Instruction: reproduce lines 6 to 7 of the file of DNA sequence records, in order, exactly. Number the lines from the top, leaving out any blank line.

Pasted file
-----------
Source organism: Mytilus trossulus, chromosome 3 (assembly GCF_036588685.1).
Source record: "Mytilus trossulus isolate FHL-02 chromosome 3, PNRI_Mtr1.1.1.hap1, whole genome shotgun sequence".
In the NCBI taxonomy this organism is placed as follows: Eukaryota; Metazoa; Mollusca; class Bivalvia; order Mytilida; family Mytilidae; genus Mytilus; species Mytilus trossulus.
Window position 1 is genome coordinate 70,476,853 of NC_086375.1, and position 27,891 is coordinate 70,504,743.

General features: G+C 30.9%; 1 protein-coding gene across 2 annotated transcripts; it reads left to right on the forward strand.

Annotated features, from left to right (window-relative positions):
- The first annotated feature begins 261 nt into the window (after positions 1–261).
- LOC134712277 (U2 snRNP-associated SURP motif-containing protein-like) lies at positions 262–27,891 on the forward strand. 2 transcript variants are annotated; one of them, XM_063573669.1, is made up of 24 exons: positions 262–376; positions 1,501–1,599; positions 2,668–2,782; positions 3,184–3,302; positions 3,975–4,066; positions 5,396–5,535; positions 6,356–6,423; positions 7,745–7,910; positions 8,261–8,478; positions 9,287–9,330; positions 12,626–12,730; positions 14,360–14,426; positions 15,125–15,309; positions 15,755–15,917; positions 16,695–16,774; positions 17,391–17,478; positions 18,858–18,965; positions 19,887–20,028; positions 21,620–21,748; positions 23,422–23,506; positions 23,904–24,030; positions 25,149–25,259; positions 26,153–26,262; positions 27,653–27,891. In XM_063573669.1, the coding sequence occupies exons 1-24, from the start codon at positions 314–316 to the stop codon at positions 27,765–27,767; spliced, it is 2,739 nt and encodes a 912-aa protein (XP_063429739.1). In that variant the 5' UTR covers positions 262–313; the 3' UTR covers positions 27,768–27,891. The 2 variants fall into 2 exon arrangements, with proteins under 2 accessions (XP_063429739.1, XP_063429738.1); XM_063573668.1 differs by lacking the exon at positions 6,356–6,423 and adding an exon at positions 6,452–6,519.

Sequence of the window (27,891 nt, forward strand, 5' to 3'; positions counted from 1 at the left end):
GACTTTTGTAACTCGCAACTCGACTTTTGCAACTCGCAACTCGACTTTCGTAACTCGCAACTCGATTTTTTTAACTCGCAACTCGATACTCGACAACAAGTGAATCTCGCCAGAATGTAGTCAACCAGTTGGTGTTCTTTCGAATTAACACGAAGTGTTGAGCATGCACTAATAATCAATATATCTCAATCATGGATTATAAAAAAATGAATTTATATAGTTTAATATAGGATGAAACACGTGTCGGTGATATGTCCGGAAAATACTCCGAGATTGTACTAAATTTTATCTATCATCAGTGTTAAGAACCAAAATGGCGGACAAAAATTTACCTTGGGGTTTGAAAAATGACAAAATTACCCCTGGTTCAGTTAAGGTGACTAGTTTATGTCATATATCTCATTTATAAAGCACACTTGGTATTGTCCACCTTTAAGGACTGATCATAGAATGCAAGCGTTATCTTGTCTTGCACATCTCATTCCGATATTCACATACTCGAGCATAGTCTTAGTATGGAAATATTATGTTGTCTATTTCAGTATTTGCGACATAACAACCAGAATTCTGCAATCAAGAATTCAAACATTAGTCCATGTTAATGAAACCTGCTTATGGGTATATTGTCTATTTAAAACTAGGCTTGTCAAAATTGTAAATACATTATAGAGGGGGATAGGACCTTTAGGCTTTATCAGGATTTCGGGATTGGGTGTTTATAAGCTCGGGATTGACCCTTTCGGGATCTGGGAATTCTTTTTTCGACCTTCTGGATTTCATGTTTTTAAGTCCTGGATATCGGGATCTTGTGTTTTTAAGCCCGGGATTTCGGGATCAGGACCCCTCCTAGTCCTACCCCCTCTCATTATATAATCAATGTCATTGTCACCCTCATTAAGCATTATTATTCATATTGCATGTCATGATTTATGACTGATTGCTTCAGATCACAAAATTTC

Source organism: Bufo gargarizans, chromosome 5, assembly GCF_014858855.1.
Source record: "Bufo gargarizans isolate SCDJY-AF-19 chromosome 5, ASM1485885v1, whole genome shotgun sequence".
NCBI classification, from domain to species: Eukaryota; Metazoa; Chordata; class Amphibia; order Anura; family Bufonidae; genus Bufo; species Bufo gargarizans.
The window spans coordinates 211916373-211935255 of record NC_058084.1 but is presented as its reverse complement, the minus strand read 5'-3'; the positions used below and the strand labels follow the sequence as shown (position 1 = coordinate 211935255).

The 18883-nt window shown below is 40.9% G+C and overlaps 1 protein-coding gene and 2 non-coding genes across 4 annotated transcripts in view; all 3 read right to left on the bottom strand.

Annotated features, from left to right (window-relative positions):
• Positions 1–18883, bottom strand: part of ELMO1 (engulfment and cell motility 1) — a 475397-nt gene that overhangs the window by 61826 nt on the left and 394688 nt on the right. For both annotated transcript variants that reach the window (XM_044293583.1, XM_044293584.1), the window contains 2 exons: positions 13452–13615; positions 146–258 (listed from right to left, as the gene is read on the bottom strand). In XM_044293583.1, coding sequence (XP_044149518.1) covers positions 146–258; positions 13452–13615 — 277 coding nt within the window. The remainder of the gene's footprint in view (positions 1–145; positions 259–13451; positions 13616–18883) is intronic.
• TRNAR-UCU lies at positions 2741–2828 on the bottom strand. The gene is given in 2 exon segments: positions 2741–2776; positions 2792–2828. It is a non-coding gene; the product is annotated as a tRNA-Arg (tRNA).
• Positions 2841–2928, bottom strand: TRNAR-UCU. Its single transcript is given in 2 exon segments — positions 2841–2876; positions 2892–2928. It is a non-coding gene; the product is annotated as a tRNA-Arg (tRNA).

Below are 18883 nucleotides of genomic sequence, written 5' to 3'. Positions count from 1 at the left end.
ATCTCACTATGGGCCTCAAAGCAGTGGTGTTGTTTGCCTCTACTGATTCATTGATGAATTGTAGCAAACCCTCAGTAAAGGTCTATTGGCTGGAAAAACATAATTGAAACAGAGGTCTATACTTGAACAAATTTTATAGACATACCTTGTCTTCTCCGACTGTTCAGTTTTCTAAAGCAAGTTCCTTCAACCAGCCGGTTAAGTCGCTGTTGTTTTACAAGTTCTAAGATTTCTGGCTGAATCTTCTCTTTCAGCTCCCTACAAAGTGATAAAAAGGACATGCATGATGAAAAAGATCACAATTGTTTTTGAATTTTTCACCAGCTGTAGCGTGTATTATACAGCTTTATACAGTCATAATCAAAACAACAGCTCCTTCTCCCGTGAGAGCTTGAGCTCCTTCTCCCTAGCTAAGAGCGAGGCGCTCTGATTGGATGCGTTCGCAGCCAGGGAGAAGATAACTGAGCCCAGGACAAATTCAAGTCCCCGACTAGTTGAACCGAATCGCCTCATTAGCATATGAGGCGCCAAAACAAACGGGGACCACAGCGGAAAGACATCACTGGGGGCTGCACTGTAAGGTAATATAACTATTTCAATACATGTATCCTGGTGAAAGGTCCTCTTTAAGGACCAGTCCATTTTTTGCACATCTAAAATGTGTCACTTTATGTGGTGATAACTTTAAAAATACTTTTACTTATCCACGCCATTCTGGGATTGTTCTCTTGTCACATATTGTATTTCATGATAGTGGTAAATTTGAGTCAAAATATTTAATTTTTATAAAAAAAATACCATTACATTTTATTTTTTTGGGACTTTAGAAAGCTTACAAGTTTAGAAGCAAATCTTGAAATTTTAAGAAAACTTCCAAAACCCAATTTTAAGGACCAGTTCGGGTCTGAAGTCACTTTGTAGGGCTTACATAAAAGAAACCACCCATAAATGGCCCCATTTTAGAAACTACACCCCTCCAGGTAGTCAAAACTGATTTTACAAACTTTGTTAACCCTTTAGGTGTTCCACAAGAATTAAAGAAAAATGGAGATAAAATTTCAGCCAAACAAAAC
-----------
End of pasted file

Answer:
Annotated features, from left to right (window-relative positions):
- The first annotated feature begins 261 nt into the window (after positions 1–261).